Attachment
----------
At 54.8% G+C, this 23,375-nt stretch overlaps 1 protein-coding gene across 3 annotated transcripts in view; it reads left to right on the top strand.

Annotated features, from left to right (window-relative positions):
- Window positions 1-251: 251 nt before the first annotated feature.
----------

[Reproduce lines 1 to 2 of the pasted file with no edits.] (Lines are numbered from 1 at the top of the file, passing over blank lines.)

At 54.8% G+C, this 23,375-nt stretch overlaps 1 protein-coding gene across 3 annotated transcripts in view; it reads left to right on the top strand.

Annotated features, from left to right (window-relative positions):